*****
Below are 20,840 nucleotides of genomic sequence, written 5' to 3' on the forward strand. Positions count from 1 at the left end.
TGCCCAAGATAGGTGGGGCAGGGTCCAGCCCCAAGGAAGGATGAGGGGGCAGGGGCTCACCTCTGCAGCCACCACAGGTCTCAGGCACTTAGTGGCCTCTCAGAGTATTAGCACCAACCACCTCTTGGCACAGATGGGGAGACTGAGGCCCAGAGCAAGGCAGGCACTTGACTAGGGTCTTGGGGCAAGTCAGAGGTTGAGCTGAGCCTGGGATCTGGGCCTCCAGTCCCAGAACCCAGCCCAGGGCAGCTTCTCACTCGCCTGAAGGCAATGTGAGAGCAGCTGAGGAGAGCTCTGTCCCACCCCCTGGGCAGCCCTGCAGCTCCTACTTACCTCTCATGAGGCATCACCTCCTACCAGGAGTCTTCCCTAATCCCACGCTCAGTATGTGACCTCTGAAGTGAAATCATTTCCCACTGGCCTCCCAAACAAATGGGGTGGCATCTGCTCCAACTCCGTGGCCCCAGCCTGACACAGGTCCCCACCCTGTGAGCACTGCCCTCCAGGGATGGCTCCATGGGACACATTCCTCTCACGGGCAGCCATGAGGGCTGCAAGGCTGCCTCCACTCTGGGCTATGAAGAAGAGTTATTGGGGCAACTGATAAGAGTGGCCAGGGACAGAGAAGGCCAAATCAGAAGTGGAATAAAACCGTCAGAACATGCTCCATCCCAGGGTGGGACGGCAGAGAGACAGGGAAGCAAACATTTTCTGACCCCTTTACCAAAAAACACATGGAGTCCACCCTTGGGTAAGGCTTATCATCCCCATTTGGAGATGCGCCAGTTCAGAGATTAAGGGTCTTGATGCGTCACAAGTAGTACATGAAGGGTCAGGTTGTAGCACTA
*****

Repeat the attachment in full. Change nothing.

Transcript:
Below are 20,840 nucleotides of genomic sequence, written 5' to 3' on the forward strand. Positions count from 1 at the left end.
TGCCCAAGATAGGTGGGGCAGGGTCCAGCCCCAAGGAAGGATGAGGGGGCAGGGGCTCACCTCTGCAGCCACCACAGGTCTCAGGCACTTAGTGGCCTCTCAGAGTATTAGCACCAACCACCTCTTGGCACAGATGGGGAGACTGAGGCCCAGAGCAAGGCAGGCACTTGACTAGGGTCTTGGGGCAAGTCAGAGGTTGAGCTGAGCCTGGGATCTGGGCCTCCAGTCCCAGAACCCAGCCCAGGGCAGCTTCTCACTCGCCTGAAGGCAATGTGAGAGCAGCTGAGGAGAGCTCTGTCCCACCCCCTGGGCAGCCCTGCAGCTCCTACTTACCTCTCATGAGGCATCACCTCCTACCAGGAGTCTTCCCTAATCCCACGCTCAGTATGTGACCTCTGAAGTGAAATCATTTCCCACTGGCCTCCCAAACAAATGGGGTGGCATCTGCTCCAACTCCGTGGCCCCAGCCTGACACAGGTCCCCACCCTGTGAGCACTGCCCTCCAGGGATGGCTCCATGGGACACATTCCTCTCACGGGCAGCCATGAGGGCTGCAAGGCTGCCTCCACTCTGGGCTATGAAGAAGAGTTATTGGGGCAACTGATAAGAGTGGCCAGGGACAGAGAAGGCCAAATCAGAAGTGGAATAAAACCGTCAGAACATGCTCCATCCCAGGGTGGGACGGCAGAGAGACAGGGAAGCAAACATTTTCTGACCCCTTTACCAAAAAACACATGGAGTCCACCCTTGGGTAAGGCTTATCATCCCCATTTGGAGATGCGCCAGTTCAGAGATTAAGGGTCTTGATGCGTCACAAGTAGTACATGAAGGGTCAGGTTGTAGCACTA